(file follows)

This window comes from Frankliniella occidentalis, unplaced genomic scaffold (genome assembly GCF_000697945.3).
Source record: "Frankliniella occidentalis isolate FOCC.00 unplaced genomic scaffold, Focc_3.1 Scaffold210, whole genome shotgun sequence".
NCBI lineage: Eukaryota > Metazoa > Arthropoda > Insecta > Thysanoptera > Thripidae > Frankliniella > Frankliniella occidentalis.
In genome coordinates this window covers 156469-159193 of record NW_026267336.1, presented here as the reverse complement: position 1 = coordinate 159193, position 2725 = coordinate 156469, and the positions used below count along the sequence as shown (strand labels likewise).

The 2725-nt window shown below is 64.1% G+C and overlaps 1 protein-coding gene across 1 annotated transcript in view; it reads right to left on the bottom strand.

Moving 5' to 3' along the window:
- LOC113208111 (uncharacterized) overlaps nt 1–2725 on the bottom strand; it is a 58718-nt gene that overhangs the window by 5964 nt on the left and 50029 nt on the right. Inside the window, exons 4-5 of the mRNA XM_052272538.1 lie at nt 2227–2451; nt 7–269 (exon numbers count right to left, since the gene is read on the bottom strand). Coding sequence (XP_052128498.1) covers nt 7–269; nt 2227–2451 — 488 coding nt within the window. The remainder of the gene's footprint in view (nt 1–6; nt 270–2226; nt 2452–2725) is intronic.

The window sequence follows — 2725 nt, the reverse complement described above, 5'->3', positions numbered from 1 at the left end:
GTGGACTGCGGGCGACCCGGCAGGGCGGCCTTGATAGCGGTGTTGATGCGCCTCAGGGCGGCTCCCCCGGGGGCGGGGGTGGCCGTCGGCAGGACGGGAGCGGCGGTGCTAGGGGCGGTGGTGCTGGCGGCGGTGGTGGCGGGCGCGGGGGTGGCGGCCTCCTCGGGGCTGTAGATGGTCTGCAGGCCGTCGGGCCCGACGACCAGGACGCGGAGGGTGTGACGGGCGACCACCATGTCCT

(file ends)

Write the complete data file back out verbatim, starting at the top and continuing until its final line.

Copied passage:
This window comes from Frankliniella occidentalis, unplaced genomic scaffold (genome assembly GCF_000697945.3).
Source record: "Frankliniella occidentalis isolate FOCC.00 unplaced genomic scaffold, Focc_3.1 Scaffold210, whole genome shotgun sequence".
NCBI lineage: Eukaryota > Metazoa > Arthropoda > Insecta > Thysanoptera > Thripidae > Frankliniella > Frankliniella occidentalis.
In genome coordinates this window covers 156469-159193 of record NW_026267336.1, presented here as the reverse complement: position 1 = coordinate 159193, position 2725 = coordinate 156469, and the positions used below count along the sequence as shown (strand labels likewise).

The 2725-nt window shown below is 64.1% G+C and overlaps 1 protein-coding gene across 1 annotated transcript in view; it reads right to left on the bottom strand.

Moving 5' to 3' along the window:
- LOC113208111 (uncharacterized) overlaps nt 1–2725 on the bottom strand; it is a 58718-nt gene that overhangs the window by 5964 nt on the left and 50029 nt on the right. Inside the window, exons 4-5 of the mRNA XM_052272538.1 lie at nt 2227–2451; nt 7–269 (exon numbers count right to left, since the gene is read on the bottom strand). Coding sequence (XP_052128498.1) covers nt 7–269; nt 2227–2451 — 488 coding nt within the window. The remainder of the gene's footprint in view (nt 1–6; nt 270–2226; nt 2452–2725) is intronic.

The window sequence follows — 2725 nt, the reverse complement described above, 5'->3', positions numbered from 1 at the left end:
GTGGACTGCGGGCGACCCGGCAGGGCGGCCTTGATAGCGGTGTTGATGCGCCTCAGGGCGGCTCCCCCGGGGGCGGGGGTGGCCGTCGGCAGGACGGGAGCGGCGGTGCTAGGGGCGGTGGTGCTGGCGGCGGTGGTGGCGGGCGCGGGGGTGGCGGCCTCCTCGGGGCTGTAGATGGTCTGCAGGCCGTCGGGCCCGACGACCAGGACGCGGAGGGTGTGACGGGCGACCACCATGTCCT